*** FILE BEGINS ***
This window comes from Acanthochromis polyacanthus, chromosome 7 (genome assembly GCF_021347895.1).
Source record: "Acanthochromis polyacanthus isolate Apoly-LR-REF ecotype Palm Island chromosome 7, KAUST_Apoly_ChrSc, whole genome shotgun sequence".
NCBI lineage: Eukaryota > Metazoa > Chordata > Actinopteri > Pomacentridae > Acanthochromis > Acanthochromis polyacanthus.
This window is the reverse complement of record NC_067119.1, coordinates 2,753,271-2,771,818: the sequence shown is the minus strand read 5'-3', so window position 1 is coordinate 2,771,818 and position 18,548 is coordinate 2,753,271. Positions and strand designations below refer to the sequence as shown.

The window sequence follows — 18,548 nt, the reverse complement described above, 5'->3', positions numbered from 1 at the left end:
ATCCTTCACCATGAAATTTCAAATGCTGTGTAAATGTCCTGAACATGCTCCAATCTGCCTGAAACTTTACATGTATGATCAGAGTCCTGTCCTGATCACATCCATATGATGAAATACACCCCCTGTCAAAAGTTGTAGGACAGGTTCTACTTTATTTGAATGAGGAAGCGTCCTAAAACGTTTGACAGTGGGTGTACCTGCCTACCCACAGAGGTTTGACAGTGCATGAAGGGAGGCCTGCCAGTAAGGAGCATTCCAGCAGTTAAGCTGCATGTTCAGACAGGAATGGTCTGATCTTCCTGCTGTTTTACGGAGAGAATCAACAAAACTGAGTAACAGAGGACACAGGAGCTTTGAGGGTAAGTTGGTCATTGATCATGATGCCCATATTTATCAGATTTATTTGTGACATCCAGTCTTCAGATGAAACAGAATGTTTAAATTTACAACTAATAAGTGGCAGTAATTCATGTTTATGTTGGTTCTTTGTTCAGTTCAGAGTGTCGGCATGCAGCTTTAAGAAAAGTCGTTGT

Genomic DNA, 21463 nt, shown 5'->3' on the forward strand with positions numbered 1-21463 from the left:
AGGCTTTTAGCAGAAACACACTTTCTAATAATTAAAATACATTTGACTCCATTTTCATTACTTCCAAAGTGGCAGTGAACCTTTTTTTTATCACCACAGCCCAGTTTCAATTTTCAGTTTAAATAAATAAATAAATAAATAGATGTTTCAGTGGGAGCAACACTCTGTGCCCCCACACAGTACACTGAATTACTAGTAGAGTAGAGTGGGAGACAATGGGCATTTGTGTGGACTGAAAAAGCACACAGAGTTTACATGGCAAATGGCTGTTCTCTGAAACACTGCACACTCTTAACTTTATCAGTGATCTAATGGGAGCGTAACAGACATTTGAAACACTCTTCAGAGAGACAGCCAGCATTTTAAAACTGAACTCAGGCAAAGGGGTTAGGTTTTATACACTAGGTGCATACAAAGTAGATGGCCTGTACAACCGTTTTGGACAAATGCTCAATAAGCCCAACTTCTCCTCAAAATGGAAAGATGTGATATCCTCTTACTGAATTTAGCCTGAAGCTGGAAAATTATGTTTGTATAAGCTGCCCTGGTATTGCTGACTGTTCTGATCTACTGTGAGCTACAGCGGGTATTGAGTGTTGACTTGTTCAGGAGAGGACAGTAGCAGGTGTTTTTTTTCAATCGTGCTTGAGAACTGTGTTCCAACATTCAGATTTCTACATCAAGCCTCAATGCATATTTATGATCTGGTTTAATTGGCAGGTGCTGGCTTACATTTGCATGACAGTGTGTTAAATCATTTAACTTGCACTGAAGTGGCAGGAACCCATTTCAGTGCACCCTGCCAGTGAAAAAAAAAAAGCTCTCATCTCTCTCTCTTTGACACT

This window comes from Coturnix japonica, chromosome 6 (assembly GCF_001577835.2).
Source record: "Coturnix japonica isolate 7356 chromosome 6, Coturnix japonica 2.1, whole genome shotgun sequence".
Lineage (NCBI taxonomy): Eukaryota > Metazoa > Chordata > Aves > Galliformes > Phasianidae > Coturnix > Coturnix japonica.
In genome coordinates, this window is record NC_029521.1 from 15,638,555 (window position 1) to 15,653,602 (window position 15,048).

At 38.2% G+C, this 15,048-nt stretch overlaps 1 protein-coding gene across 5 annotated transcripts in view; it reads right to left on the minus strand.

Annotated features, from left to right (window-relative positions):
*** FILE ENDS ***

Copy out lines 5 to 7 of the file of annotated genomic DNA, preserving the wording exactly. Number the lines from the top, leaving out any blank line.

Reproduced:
The window sequence follows — 18,548 nt, the reverse complement described above, 5'->3', positions numbered from 1 at the left end:
ATCCTTCACCATGAAATTTCAAATGCTGTGTAAATGTCCTGAACATGCTCCAATCTGCCTGAAACTTTACATGTATGATCAGAGTCCTGTCCTGATCACATCCATATGATGAAATACACCCCCTGTCAAAAGTTGTAGGACAGGTTCTACTTTATTTGAATGAGGAAGCGTCCTAAAACGTTTGACAGTGGGTGTACCTGCCTACCCACAGAGGTTTGACAGTGCATGAAGGGAGGCCTGCCAGTAAGGAGCATTCCAGCAGTTAAGCTGCATGTTCAGACAGGAATGGTCTGATCTTCCTGCTGTTTTACGGAGAGAATCAACAAAACTGAGTAACAGAGGACACAGGAGCTTTGAGGGTAAGTTGGTCATTGATCATGATGCCCATATTTATCAGATTTATTTGTGACATCCAGTCTTCAGATGAAACAGAATGTTTAAATTTACAACTAATAAGTGGCAGTAATTCATGTTTATGTTGGTTCTTTGTTCAGTTCAGAGTGTCGGCATGCAGCTTTAAGAAAAGTCGTTGT

Genomic DNA, 21463 nt, shown 5'->3' on the forward strand with positions numbered 1-21463 from the left: